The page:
Another Wednesday, another flash of my briefs. It's been a pretty good week apart from the dog getting sick all over the bathroom. I have to hold my hands up and admit I lost the post about prompts and when I went to look to incorporate one into the story yesterday they just weren't there. Of course, on reflection, I could just have asked someone to forward it to me but that would have been too easy for me wouldn't it? Unfortunately, therefore, there will be no prompt this week but I've found an awesome photograph and hope that will suffice.
“Did you not once say you have a special connection with your brother? I believe you called on it at one time.”
“Well, I can’t say for sure what it is, or what it means, but as twins we have always been very close. When we were younger we finished each other’s sentences and knew what the other was thinking. We still know how we’re feeling no matter how far apart. If I’m down or ill, Ash will call and vice versa.”
“Can you feel his sickness within you? Can you feel Catherine’s hand around his heart, her power possessing him?”
Emma thought about it. There had always been a place, deep inside, where Ash lived; the place where she could feel him, almost hear his thoughts. She realised with surprise that it wasn’t there. It took her a few more moment to realise this was because she was actively shutting it off, albeit unconsciously. Self defence maybe.
“It’s there, but it’s closed off. I think it’s like a door shutting to keep the monster at bay on the other side.”
“That’s exactly it. You must open the door.”
“I don’t know how.”
“Take my hands and I will help you.”
It was so strange, taking Tristan’s hands and gazing into his calm blue eyes, all the while surrounded by the smells and sounds of the hospital, and knowing her brother was a bare arm’s length away fighting for his life. At first it felt so wrong that her eyes and thoughts were on Tristan and not him. Then Tristan’s eyes widened slightly and her vision tunnelled until there was nothing else in the world but him, and the deep blue waters into which she plunged.
A gentle coolness washed through her and somewhere deep inside, something opened like a flower. It was a flower with poison pollen though, because, almost immediately a deeper cold possessed her; a dark cold, like oil flowing through her veins. When it hit her heart she could have sworn it stuttered for a moment, and a bone deep ache closed like band around her chest, restricting her breathing to gasps.
She could feel her. There, in her heart, in her bones, seeking possession of her, seeking entrance into her mind and the very cells of her body
“No,” she gasped, then blinked her eyes and was back, grounded in reality, gazing into Tristan’s eyes through a haze of incandescence that settled, like a film over her eyes. “Is this what he feels?” she whispered.
“I imagine so, although I would think the effects are more pronounced, more deeply embedded.”
“What do I do now?”
“Take his hand. Speak to him as I believe your voice is the only he will now. Tell him to find the same place within him, to centre there, in your warmth. I will help him, as I did you.”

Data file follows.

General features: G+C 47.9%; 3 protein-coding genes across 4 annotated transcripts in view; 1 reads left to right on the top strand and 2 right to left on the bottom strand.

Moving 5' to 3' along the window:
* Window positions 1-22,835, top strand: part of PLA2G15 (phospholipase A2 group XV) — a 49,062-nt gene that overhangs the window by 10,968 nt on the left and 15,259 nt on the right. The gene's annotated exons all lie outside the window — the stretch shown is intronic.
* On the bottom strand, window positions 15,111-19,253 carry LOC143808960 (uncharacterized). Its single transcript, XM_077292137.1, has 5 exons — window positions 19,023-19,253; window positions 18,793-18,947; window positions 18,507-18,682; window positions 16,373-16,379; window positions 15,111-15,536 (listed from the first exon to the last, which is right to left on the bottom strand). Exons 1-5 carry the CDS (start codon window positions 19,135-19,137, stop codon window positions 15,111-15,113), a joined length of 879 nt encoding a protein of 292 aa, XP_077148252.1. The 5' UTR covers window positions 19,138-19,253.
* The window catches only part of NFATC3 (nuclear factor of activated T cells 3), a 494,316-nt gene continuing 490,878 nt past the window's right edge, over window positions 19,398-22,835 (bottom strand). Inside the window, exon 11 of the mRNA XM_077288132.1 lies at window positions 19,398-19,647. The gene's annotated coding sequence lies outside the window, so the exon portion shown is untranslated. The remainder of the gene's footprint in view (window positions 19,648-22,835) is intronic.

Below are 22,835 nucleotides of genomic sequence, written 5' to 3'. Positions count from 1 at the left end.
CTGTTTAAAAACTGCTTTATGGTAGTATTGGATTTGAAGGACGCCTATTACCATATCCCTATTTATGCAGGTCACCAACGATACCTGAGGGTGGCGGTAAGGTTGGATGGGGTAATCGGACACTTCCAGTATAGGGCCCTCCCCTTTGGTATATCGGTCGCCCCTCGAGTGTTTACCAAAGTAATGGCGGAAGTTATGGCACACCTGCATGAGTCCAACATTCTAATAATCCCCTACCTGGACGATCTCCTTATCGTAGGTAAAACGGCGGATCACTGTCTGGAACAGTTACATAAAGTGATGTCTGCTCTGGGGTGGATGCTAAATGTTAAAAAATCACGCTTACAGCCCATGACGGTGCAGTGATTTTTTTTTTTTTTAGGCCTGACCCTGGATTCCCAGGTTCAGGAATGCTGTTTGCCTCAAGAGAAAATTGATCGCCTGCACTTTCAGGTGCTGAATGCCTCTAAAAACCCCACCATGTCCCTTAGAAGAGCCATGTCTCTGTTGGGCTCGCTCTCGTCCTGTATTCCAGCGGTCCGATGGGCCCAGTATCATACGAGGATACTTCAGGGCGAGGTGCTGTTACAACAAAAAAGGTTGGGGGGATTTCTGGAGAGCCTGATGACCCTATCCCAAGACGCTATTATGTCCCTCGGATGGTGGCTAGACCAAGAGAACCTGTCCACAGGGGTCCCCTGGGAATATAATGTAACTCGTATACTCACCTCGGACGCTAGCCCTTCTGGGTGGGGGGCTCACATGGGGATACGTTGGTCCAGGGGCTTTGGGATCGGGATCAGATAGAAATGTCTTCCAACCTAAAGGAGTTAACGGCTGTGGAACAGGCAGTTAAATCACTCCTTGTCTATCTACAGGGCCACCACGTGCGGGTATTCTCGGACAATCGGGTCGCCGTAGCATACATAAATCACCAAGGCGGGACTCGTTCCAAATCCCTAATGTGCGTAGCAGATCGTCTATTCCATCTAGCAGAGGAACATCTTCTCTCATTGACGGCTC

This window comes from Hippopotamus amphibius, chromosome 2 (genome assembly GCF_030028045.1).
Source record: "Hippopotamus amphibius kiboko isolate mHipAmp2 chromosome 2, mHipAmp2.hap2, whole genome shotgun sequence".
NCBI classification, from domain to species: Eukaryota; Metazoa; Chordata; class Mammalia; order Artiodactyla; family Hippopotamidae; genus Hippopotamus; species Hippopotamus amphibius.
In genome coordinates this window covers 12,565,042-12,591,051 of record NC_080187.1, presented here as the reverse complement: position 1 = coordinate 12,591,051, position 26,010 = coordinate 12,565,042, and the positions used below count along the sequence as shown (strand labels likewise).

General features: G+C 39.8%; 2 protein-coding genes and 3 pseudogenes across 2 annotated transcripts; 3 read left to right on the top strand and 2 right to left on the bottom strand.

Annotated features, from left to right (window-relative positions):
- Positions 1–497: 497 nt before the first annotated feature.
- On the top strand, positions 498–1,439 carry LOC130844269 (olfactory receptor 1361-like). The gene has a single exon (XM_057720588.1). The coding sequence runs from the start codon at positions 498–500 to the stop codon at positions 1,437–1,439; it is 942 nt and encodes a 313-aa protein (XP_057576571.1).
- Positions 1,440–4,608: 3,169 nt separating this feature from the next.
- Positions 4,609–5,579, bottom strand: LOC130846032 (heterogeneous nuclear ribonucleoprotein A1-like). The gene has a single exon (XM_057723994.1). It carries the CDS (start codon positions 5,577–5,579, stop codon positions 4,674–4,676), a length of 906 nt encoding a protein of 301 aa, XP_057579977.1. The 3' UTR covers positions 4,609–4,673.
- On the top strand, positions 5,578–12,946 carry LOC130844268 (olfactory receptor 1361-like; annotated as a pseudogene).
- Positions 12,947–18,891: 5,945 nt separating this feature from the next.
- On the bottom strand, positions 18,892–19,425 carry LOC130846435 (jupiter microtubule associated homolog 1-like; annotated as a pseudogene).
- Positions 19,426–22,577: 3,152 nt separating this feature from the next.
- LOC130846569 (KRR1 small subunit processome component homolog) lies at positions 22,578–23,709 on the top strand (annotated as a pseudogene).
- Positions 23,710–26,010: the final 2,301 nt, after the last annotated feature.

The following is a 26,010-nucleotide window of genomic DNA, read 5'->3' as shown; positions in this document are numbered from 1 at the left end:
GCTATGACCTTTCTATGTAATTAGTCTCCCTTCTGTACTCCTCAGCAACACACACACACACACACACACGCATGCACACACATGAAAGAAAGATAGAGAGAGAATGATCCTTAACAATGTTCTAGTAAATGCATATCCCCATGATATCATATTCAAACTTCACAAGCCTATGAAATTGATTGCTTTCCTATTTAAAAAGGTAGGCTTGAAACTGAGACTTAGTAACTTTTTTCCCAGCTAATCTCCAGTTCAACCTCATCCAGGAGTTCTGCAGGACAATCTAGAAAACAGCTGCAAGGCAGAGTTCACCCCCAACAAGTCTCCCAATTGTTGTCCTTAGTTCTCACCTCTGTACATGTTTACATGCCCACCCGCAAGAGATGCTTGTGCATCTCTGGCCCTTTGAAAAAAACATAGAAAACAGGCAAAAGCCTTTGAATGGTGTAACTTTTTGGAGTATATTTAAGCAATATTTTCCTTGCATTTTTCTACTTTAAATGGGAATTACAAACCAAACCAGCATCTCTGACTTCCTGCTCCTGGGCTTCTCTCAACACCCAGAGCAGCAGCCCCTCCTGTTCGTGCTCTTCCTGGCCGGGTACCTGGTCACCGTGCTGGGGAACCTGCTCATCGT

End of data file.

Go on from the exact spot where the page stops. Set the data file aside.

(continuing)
“I don’t feel warm. I’m so cold.”
“Your body may be, but the warmth of your heart, of your love, still courses strongly through you. I feel it.”
“What happens next? When Ash had found me?” When she repeated to herself. Not if, when.
“When she feels herself attacked, she will come and you must fight her. Together.”
“You will know; or you will die. Both of you will die.”
“But….” For a moment, anger flooded her, momentarily burning the darkness that swirled around her heart as it swelled with the thought that he had betrayed her, had tricked her into taking a path that would lead to both their deaths. Then, the realisation she would have taken that path willingly, had she been given a choice, turned anger to understanding and she managed to smile at him.”
“Tell him,” Tristan urged, and she turned to Ash.
Shock coursed through her, as she saw her brother with very different eyes. She could see his veins as if his skin had turned to paper. They were black with poison; his eyes behind his closed eyelids were dark with it. Had he got suddenly worse while she was turned from him, or had this been there all along, unseen with her mundane eyes?
Emma swallowed hard, and pushed aside the dragging heaviness that invaded her, with the cold of Catherine’s touch.
“Ash,” she whispered, through a frozen jaw. “Ash I’m here. I feel her, too. I must be taking some of her power from you. Please let it be enough to let you fight her. I know you’re tired, darling. I know it’s been so hard for you, but you have to find some fight left – for me. Fight for me, please.
“Do you remember when we were very young and I was so ill with meningitis. They thought I might die. I remember. I remember how tired I was; how everything was hard, and dark. You came to me then. The wouldn’t let you for a long time and, in the end, I think they brought you to me to say goodbye. The minute I saw your face the darkness receded, enough to let me see with clear eyes for the first time. When you touched my hand I could feel you, inside my heart, feeding me with the energy I needed to fight on and beat the sickness.
“The same thing happened when you had the accident on your bike and you were unconscious. I was so scared, but I found you and brought you back. Well, I’ve found you again. Let me in. Please let me in.”
For the longest time nothing happened, as she carried on talking, begging, pleading, eventually, when there was nothing else to say, singing. And then, just as she was on the point of giving up, Ash gasped and shuddered. The tone of the beeps on the machines to which he was connected jumped and changed. Finally, with a spasmodic squeeze of her hand his eyes flew open, and he whispered. “Emma.”
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